Rangers 7, Rays 2: Matt Moore faced his old team — though there’s probably only a couple of guys on it from back when it was his old team way, way back in 2016 — and allowed only one unearned run over seven innings, giving up five hits. The Rangers built up a 3-0 lead, all on sacrifice flies. Shin-Soo Choo would homer later. Adrian Beltre, Ronald Guzman and Choo had two RBI each and  Isiah Kiner-Falefa had four hits.

Phillies 5, Braves 1: It was a 1-1 game at the end of regulation, with Preston Tucker and Odubel Herrera RBI singles being the only damage, but the Phillies got two two-run doubles in their four-run tenth inning to break this one wide open. Rhys Hoskins and Maikel Franco did the damage. Braves reliever Jose Ramirez suffered it.

Cardinals 5, Cubs 3: Adam Wainwright pitched five effective innings, allowing only an unearned run, and Matt Carpenter drove in three on a cold, cold night. It was the Cardinals’ fifth consecutive victory.

Astros 4, Mariners 1: The Astros have been getting a lot of good pitching performances lately but the offense has wasted them. Not here. Lance McCullers Jr. struck out 11 over seven one-hit, one-run innings, with a first frame Robinson Cano homer being the only damage. Brain McCann’s two-run homer, a fielder’s choice and a sac fly was all he’d need.

Dodgers 7, Padres 3: For the second time last night a team scored four runs in extra innings, with all four runs coming — just as they did in the Phillies-Braves game — via two two-run doubles. Here it was Yasmani Grandal and Kyle Farmer doing the damage in the top of the 12th. Fifteen pitchers were needed for this one. Well, fifteen pitchers were used. Somehow we went 150 years without teams needed 15 pitchers in games, but I guess everyone was dumb about things before, like, 2015.

The Giants are winning but they’re still gonna sell

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The state of baseball in general, the state of the National League in particular and the state of the San Francisco Giants as a competitor are conspiring to create what seems like at least a mildly absurd situation.

The Giants, a veteran-laden team that, as recently as this past offseason but definitely within the past couple of years, were at least talking about being on a win-now footing, just swept a four-game series, have won five straight games and have won 12 of 14 to pull themselves to within two and a half games of a playoff spot.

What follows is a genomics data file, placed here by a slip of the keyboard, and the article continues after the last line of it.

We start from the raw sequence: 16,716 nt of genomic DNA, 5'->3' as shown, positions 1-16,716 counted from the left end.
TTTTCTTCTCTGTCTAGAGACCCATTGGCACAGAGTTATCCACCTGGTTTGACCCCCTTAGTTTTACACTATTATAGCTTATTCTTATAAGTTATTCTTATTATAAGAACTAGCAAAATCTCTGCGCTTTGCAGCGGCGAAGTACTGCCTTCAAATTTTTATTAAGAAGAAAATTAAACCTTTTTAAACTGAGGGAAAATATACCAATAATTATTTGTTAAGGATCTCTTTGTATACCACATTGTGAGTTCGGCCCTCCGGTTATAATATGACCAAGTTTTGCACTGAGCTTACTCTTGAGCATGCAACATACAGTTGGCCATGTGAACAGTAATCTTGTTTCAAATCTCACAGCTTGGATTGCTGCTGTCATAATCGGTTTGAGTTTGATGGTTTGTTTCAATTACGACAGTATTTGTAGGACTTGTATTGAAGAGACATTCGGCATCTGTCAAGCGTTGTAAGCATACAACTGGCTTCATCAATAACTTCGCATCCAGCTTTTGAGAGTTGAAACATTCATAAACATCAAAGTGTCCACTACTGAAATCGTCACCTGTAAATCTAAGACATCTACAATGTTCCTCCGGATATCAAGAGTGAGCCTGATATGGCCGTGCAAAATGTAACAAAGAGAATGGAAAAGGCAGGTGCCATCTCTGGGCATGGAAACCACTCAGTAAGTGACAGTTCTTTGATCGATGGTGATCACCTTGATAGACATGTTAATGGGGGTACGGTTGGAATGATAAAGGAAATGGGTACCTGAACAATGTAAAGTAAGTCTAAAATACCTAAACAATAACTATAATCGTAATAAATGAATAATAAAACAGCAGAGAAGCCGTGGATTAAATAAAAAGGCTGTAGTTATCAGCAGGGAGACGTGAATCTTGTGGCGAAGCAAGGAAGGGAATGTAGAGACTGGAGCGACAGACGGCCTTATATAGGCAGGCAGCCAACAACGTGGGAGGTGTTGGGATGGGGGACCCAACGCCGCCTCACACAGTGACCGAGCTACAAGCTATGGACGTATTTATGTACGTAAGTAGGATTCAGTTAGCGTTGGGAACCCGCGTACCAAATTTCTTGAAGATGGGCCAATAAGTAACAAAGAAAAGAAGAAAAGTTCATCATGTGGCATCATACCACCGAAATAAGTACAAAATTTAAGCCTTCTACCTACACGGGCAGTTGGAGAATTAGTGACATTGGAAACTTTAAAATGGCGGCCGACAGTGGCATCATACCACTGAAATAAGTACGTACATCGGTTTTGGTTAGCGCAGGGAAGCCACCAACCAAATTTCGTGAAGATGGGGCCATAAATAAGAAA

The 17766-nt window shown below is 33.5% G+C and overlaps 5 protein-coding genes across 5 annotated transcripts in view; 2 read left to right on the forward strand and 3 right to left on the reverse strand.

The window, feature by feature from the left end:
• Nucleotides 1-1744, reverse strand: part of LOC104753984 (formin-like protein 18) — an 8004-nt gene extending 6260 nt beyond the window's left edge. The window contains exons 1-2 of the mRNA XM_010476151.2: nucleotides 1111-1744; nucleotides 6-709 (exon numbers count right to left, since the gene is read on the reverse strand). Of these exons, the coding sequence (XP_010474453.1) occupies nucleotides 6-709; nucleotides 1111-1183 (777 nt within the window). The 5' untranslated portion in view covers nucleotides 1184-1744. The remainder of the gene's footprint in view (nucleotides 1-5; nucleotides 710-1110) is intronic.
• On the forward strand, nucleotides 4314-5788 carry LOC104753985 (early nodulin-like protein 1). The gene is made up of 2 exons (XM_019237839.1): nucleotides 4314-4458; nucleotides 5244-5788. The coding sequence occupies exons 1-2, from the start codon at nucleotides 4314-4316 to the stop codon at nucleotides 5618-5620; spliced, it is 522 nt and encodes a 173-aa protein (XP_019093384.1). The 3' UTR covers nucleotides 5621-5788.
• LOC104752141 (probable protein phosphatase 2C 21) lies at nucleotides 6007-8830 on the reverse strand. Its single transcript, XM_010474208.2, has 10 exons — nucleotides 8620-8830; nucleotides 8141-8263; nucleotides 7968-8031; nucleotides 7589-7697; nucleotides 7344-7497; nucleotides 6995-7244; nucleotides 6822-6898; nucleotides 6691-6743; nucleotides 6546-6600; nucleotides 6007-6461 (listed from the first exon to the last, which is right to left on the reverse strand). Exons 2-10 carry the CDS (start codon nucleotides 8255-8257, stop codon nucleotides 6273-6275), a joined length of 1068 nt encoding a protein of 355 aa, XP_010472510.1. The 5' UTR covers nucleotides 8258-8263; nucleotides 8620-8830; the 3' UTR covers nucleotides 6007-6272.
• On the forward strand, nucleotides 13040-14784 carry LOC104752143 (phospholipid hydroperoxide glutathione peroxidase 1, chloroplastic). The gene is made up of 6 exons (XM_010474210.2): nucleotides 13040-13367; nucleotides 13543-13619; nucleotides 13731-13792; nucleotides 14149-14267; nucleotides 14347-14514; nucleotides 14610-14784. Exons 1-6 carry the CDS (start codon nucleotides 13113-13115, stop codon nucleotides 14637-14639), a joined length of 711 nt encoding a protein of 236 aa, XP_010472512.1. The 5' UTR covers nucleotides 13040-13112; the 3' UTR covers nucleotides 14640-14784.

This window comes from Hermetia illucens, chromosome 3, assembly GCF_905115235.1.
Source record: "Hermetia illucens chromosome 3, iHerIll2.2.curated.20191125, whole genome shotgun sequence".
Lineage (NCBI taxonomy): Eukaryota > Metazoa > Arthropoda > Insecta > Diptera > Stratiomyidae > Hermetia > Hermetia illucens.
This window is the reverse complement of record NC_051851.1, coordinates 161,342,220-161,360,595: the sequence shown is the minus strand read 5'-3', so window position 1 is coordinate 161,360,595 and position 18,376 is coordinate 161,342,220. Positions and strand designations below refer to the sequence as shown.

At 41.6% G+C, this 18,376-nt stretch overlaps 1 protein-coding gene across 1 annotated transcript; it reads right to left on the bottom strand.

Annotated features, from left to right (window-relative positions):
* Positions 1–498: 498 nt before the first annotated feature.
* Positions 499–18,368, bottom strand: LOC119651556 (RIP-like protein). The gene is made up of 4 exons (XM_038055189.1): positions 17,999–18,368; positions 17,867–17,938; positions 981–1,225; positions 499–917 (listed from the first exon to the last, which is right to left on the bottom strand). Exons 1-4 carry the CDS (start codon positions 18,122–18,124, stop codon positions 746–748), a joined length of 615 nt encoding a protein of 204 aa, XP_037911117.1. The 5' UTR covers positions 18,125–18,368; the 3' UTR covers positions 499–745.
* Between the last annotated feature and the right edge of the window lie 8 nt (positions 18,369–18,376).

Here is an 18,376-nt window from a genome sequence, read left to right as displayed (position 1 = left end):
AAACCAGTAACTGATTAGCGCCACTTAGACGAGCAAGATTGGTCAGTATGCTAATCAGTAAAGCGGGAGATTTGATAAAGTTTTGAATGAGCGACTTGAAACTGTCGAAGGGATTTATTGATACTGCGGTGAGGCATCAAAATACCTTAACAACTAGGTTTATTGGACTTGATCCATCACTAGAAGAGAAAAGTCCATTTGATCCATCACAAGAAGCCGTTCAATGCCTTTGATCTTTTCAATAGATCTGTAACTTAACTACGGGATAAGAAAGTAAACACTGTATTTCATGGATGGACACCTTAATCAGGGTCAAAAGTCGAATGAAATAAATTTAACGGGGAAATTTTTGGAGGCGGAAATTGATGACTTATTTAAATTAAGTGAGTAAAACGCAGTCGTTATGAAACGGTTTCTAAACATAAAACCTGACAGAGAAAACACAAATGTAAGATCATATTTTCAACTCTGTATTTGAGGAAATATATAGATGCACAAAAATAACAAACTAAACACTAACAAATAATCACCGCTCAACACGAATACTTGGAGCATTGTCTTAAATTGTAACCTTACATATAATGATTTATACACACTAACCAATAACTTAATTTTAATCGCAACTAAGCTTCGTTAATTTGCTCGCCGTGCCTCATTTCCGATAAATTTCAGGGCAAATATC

Yet, that’s all for temporary show, because they’re about to sell off. At least according to Jeff Passan at ESPN. Giants president Farhan Zaidi tried to push back on that in a radio interview yesterday, denying that the club has foreclosed the possibility of a postseason push, but I’m not really buying that and I don’t think most people are.

On one level it makes sense to ignore the recent surge and forge on with a rebuild. Sure, the Giants are winning but they’re not exactly good. They’re two and a half out of the Wild Card, but there are many teams ahead of them. There’s a lot of reason to think that they’re playing in good fortune right now and that that, rather than finding some extra gear of sustainable better play, is what’s to credit. Hot streaks can happen at any time but the trade deadline only comes once a year. When you have the best starter available in Madison Bumgarner and the best reliever available in Will Smith, you gotta make those deals. That’s what I’d probably do if I ran the Giants and I think that that’s, wisely, what Zaidi will do.

Still, it’s an odd look, less for the Giants specifically than for baseball as a whole. We may in an era of cheap front offices who don’t like to contend if it means spending money, but it’s unfair to paint the Giants with that brush. They’ve spent money and acquired talent and have done whatever they can to extend their 2010-2014 mini-dynasty a few more years and in doing so they’ve made a lot of fans happy. That team has pretty much reached the end and, even in an earlier, more competitive era, they’d not be properly criticized for starting in on a rebuild. Heck, they’d be excused if they had done it a year or two earlier, frankly.

But, because so many teams have punted on improving themselves, these aging Giants are at least superficially competitive. As such, when they do sell off in the coming days, it’ll look to some like they’re waving a white flag or something when they’re not really doing that. I mean, the Rockies and the Pirates, among other teams, should be much better than they are but didn’t seem all that interested in improving, thereby helping the Giants look better, right? It’s less a knock on the Giants for rebuilding when they’re within striking distance of the playoffs than it is on the rest of the league for allowing a team like the Giants to be within striking distance of a playoff spot.

But that’s where we are right now. An insanely competitive Wild Card race from teams that, on the whole, are rather unconcerned with being competitive. What a time to be a baseball fan.